Tuesday, May 12, 2015

Tuesday Random 5: POOP.

1. Some of you Fellow Adventurers who’ve been reading this little blog from the beginning remember a poop theme that seemed to reoccur. Well, by (not at all, not even a request) popular demand, IT’S BACK! Guess what word Laura Ingalls Wilder knows how to say? Yep. Poop. She doesn’t have many words to begin with, and her only really understandable words are “Mama,” “Daddy,” and “poop.” It’s awesome and embarrassing at the same time. 
“Laura Ingalls Wilder, are you hungry?” 
“Poop.”
“Honey, would you like some milk?” 
“Poop.” 
“Say Mama!”
“Poooooooop!”
So, yes, I’m winning at parenting.

2. The International Man of Intrigue and I have an ongoing debate that he demands I include in my blog. He thinks, when it comes to kids, four is the new ten. He means, he feels like society sees four kids as a really huge amount of kids. I tend to disagree. While I do concede that when we crossed over to four kid land, we definitely started getting the raised eyebrows when people ask how many kids we have. It’s also when I started getting, “Are they ALL yours?” although, I can’t verify if that question has to do with number of kids or that it’s obvious all of the Little Explorers are not biologically ours. I just don’t see four as tons of kids. Maybe it’s my background—I grew up in a town where it’s not uncommon at all to have eight or more kids. Since we’re of the Catholic persuasion, I have plenty of friends and acquaintances who have more kids than we do. As a matter of fact, my argument to The International Man of Intrigue was that four is the new three. I seem to know more and more people who have four kids. Where do you fall, Fellow Adventurers? Is four the new ten, or is it the new three? Or is four just four?

3. Let’s keep the poop theme going, shall we? On Mother’s Day, I scrubbed toilets. I know, all you Fellow Adventurers are gasping in horror. “Toilets? On Mother’s Day? No!” Yes. They were disgusting. When I told The International Man of Intrigue what I was going to do, he said, “Make Amelia Earhart do it. She’s eight.” I said, “I can’t just make her do it. She doesn’t know how.” He answered, “Then show her and it can be her job from now on.” Genius. So, I scrubbed the toilets on Mother’s Day, with Amelia Earhart helping. She didn’t totally hate it, although she did think it was gross. If you’re eight, it helps that a toilet brush can also be called a wand. How fancy. It turns out, scrubbing toilets is the Mother’s Day gift that keeps on giving!

4. Do you meal plan? I used to and then fell off the wagon. I’m back on now. I realized it helps my diet so much to know what we’re eating all week. This week, I made myself overnight refrigerator oatmeal in little jars to eat for breakfast. Last night for dinner, we had bacon and pancakes. It’s early afternoon, but I already have Greek chicken prepped to throw in a skillet for dinner, and made two more to freeze for later while I was at it. Tomorrow, Gertrude Bell and Amelia Earhart have piano lessons and then Gertrude Bell has a Girl Scout thing, so we’re eating out. Thursday is once again an eat and freeze night. I’m making a giant crock pot of vegetarian bolognese sauce. I’ll freeze most of it into individual jars. Friday is pizza night at The Intrigue House, so probably frozen pizza this week.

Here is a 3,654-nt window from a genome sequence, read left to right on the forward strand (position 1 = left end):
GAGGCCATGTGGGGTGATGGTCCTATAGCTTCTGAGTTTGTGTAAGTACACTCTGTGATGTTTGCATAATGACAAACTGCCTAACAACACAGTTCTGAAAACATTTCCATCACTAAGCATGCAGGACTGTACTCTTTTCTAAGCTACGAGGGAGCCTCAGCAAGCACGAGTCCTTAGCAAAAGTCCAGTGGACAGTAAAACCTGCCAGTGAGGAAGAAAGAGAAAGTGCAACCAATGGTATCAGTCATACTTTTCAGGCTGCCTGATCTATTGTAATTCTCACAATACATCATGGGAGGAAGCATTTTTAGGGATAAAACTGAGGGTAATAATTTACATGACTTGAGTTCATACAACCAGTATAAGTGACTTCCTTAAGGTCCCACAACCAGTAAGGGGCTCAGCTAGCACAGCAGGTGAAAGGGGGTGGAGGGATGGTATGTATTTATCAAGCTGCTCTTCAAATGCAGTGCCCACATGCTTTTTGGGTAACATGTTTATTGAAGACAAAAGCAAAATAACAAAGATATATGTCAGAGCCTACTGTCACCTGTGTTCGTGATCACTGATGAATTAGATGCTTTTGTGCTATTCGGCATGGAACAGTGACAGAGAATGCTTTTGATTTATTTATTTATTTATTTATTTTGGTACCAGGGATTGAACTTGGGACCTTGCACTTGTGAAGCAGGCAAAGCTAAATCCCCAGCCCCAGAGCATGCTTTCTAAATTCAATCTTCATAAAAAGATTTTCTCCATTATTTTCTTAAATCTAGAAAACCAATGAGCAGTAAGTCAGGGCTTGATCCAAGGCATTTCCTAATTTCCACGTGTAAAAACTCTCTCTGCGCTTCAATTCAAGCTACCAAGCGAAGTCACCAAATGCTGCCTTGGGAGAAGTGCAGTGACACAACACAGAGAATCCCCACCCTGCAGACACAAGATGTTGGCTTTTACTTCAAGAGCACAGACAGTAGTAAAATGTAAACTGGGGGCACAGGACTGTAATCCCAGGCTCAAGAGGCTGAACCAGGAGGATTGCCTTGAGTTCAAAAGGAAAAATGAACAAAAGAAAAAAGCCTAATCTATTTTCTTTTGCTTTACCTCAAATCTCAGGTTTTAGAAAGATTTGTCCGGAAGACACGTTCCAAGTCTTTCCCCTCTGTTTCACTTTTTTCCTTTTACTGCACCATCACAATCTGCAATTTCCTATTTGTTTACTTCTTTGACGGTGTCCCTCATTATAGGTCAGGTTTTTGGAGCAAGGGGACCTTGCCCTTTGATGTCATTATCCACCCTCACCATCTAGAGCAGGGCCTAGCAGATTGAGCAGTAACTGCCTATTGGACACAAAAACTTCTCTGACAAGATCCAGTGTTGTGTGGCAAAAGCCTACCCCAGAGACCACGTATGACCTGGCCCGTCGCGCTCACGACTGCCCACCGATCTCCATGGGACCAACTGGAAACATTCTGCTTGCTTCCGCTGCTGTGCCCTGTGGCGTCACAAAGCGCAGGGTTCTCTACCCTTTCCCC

5. Yesterday after school, I took the Little Explorers to the library. I had a book on hold I wanted to pick up, and Amelia Earhart really needed some books to read. We were all in the kids’ section browsing. I was toward the back of the kids’ section with Amelia Earhart, who needed help choosing a book, and Laura Ingalls Wilder, who was in the stroller, yelling “Poop!” when I heard my name over the loudspeaker asking me to report to the information desk. I knew immediately that one of my Little Explorers had escaped. I told Amelia Earhart to stay with Laura Ingalls Wilder and took off.  When I got to the information desk, there were Gertrude Bell and Arthur Dent, gasping for breath between sobs. Even though I had only been a couple of shelves away, they thought they were lost. They handled it perfectly, getting someone who worked at the library to help them. The library employee brought them to the information desk, where another librarian gave them coloring sheets and paged me. I was heartbroken that they were so upset, but immensely proud that they were still clutching the library books they wanted to check out. My plan to raise little bibliophiles seems to be working. 

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